Technology continues to move business forward. Businesses tend to adopt new technologies when they provide tangible productivity or efficiency gains. Many times, businesses adopt new technology to stay ahead of their competitors. But that adoption can take years, or even decades for companies to implement. Blockchain is one of those early-stage technologies with massive potential to impact commerce.
I bet that’s what Crowd Companies CEO Jeremiah Owyang thought when he wrote this blog post in late 2016 seeking input for a report on blockchain technology. A few months later, he and co-author Jaimy Szymanski published a report. Their report discusses practical applications of the technology across 10 different industries. Additionally, the report also details six roadblocks to adoption that businesses must overcome.
At this point, even though the technology has been around since 2009, many don’t have a clear understanding of blockchain beyond a cursory familiarity with the cryptocurrency Bitcoin. Those of you looking for a deeper understanding of Bitcoin can check out Motherboard’s primer which includes many articles on the topic.
Blockchain technology is the public ledger that makes it all work. It can also facilitate all kinds of transactions. Jeremiah and Jaimy define blockchain this way: “At its simplest level, the term ‘blockchain’ is used to describe an immutable ledger that exists online, usually fully transparent that stores data in ‘blocks’ once it is approved by the network to meet the standards of the chain.”
The report also calls out smart contracts as a key component in moving adoption forward. Smart contracts define the rules and penalties of an agreement, just like traditional contracts, but with one key difference—smart contracts automatically enforce these obligations.
Smart contracts open up blockchain to the legal industry and the nine others highlighted in the report. Two industries that stood out to me: 1) Energy – As more households adopt solar energy to power their households, they sometime generate excess energy. Blockchain makes decentralized energy transfer possible via micro-transactions between the seller and purchaser and 2) Travel and Hospitality – Blockchain could enable a “single passenger ID” that could replace multiple documents needed for travel—ticket confirmations, IDs, passports, loyalty cards, etc.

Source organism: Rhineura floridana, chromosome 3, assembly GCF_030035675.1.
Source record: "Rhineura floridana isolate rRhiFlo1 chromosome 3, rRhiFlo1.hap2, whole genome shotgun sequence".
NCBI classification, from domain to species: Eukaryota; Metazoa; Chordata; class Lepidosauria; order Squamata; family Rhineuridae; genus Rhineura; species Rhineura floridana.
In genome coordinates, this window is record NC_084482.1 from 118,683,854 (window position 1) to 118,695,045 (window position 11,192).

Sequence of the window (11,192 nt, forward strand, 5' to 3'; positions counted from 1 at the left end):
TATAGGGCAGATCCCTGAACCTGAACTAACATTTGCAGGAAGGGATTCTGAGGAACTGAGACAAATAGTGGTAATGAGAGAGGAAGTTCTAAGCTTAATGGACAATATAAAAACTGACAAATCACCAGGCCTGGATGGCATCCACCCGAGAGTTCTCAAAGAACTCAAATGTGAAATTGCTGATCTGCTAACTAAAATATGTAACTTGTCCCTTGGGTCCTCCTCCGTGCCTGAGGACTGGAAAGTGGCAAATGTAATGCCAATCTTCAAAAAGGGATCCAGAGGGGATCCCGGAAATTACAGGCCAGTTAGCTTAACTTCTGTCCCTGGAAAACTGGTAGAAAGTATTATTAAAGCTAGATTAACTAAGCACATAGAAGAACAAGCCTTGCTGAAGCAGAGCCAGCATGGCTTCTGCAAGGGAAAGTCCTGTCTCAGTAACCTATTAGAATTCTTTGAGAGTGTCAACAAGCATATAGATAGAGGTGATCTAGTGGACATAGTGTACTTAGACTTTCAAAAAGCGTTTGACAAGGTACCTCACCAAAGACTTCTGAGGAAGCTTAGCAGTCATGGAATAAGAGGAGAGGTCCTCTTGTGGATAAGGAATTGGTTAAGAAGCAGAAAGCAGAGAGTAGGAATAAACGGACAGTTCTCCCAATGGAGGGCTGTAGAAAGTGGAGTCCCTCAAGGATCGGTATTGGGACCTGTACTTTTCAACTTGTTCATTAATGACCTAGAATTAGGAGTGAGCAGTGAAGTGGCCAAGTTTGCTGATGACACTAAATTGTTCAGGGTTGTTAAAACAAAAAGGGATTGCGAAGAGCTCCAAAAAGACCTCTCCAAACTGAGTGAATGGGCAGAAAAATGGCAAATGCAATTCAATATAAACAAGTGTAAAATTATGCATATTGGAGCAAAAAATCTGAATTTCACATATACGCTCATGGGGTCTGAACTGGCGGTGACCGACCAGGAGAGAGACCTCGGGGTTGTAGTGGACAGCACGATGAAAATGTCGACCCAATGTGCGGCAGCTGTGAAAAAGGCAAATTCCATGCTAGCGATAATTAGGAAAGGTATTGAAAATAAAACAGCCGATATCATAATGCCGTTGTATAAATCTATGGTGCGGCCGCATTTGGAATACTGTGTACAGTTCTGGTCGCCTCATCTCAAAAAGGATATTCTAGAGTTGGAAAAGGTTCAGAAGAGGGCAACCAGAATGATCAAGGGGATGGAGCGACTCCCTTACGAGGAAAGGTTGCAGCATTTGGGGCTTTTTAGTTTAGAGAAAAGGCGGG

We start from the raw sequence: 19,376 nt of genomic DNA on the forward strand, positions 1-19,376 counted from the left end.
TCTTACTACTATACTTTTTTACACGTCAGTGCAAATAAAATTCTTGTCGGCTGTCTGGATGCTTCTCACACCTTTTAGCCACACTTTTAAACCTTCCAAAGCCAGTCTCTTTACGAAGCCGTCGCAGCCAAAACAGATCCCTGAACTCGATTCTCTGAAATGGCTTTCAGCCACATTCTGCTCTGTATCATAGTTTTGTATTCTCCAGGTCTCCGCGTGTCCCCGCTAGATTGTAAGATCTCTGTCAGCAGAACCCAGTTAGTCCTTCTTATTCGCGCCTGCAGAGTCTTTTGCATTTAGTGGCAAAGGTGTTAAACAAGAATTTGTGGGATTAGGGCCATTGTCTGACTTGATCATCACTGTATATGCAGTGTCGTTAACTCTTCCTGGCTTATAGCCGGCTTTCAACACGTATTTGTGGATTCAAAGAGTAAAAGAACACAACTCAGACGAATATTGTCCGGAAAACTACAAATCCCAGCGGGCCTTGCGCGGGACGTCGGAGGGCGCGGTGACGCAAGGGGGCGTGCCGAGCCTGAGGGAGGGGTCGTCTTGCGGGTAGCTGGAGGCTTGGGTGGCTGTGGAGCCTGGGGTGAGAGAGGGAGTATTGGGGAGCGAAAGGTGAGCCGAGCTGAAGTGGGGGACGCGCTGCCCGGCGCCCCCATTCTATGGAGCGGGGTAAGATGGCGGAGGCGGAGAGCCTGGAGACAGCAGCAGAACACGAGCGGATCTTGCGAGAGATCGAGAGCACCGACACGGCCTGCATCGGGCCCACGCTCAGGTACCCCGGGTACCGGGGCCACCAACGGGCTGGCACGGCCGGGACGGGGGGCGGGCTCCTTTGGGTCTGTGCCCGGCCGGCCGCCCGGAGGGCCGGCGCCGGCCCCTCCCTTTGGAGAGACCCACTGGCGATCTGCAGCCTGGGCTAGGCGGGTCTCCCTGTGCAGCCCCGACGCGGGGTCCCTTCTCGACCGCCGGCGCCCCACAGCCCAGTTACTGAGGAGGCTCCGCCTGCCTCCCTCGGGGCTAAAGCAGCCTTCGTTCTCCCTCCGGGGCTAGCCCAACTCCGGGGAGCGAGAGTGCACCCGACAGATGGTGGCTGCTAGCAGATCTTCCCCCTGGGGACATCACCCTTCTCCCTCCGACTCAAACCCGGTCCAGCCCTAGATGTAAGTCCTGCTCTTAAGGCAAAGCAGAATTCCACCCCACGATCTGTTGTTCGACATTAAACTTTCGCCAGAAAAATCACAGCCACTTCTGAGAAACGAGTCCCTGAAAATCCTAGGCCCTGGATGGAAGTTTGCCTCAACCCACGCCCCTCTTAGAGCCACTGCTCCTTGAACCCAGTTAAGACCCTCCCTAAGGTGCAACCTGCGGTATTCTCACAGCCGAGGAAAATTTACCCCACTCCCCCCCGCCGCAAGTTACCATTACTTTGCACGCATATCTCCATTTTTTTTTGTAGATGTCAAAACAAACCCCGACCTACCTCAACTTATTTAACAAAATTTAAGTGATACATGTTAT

In terms of the six barriers discussed in the report, slow verification speed is probably the biggest current barrier to adoption. How slow? Currently, blockchain verification can take up to 15 minutes to verify a single transaction, vs. the 39 transactions per second that a global financial services company processes, according to their EVP of Operations and CTO. Since the verification process is compute-intensive, it will get faster over time as technology improves. Jeremiah expects companies to deal with this shortcoming in the short term by “utilizing private, commissioned chains.” Longer-term progress will rely on collaboration between businesses and government. And speaking of government, regulations and policies around the technology will be slow to materialize.
In terms of business adoption, blockchain technology reminds me of where social media stood about 10 years ago. Lots of folks saw potential for corporate use, but it took a lot of trial and error before more companies adopted it. I think the technology adoption lifecycle applies here. As more businesses start to see pilot successes and efficiency gains, more companies will join in.
The report covers several good uses cases. One other that wasn’t part of the report: British artist Imogene Heap is experimenting with blockchain as an alternative to iTunes and streaming services. Money that comes from purchases of her new song through blockchain goes directly to producers, writers, musicians and engineers who produced it.
What are your thoughts? Are their industries or business use cases where you see blockchain technology being adopted more quickly over the next three to five years?